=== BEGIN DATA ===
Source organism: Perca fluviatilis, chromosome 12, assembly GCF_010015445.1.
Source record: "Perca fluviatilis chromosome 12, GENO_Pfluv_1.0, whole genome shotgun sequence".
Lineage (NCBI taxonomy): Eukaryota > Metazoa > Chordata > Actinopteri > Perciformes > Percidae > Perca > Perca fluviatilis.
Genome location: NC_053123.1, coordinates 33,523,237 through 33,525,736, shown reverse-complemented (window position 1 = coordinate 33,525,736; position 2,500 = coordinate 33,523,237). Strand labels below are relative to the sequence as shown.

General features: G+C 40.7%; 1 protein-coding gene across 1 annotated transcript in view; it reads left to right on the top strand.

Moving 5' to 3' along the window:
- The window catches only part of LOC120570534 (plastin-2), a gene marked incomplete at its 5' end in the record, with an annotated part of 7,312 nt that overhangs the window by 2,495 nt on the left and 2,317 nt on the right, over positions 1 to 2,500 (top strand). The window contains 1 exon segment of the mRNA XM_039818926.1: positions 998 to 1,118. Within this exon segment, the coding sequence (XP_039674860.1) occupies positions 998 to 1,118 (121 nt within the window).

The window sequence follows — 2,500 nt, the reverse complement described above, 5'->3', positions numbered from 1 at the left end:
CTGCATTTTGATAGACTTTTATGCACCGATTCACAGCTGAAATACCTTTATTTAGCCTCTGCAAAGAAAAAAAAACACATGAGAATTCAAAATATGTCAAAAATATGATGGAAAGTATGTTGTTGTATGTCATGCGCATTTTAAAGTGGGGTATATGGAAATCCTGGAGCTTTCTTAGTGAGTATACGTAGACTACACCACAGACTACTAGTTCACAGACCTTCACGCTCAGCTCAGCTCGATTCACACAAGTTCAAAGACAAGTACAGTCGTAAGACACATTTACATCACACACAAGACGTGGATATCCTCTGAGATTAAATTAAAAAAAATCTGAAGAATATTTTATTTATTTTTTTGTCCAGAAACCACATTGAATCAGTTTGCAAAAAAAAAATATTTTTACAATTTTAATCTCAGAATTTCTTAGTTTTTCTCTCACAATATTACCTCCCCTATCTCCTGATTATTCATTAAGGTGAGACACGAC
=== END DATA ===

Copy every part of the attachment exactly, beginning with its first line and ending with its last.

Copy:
Source organism: Perca fluviatilis, chromosome 12, assembly GCF_010015445.1.
Source record: "Perca fluviatilis chromosome 12, GENO_Pfluv_1.0, whole genome shotgun sequence".
Lineage (NCBI taxonomy): Eukaryota > Metazoa > Chordata > Actinopteri > Perciformes > Percidae > Perca > Perca fluviatilis.
Genome location: NC_053123.1, coordinates 33,523,237 through 33,525,736, shown reverse-complemented (window position 1 = coordinate 33,525,736; position 2,500 = coordinate 33,523,237). Strand labels below are relative to the sequence as shown.

General features: G+C 40.7%; 1 protein-coding gene across 1 annotated transcript in view; it reads left to right on the top strand.

Moving 5' to 3' along the window:
- The window catches only part of LOC120570534 (plastin-2), a gene marked incomplete at its 5' end in the record, with an annotated part of 7,312 nt that overhangs the window by 2,495 nt on the left and 2,317 nt on the right, over positions 1 to 2,500 (top strand). The window contains 1 exon segment of the mRNA XM_039818926.1: positions 998 to 1,118. Within this exon segment, the coding sequence (XP_039674860.1) occupies positions 998 to 1,118 (121 nt within the window).

The window sequence follows — 2,500 nt, the reverse complement described above, 5'->3', positions numbered from 1 at the left end:
CTGCATTTTGATAGACTTTTATGCACCGATTCACAGCTGAAATACCTTTATTTAGCCTCTGCAAAGAAAAAAAAACACATGAGAATTCAAAATATGTCAAAAATATGATGGAAAGTATGTTGTTGTATGTCATGCGCATTTTAAAGTGGGGTATATGGAAATCCTGGAGCTTTCTTAGTGAGTATACGTAGACTACACCACAGACTACTAGTTCACAGACCTTCACGCTCAGCTCAGCTCGATTCACACAAGTTCAAAGACAAGTACAGTCGTAAGACACATTTACATCACACACAAGACGTGGATATCCTCTGAGATTAAATTAAAAAAAATCTGAAGAATATTTTATTTATTTTTTTGTCCAGAAACCACATTGAATCAGTTTGCAAAAAAAAAATATTTTTACAATTTTAATCTCAGAATTTCTTAGTTTTTCTCTCACAATATTACCTCCCCTATCTCCTGATTATTCATTAAGGTGAGACACGAC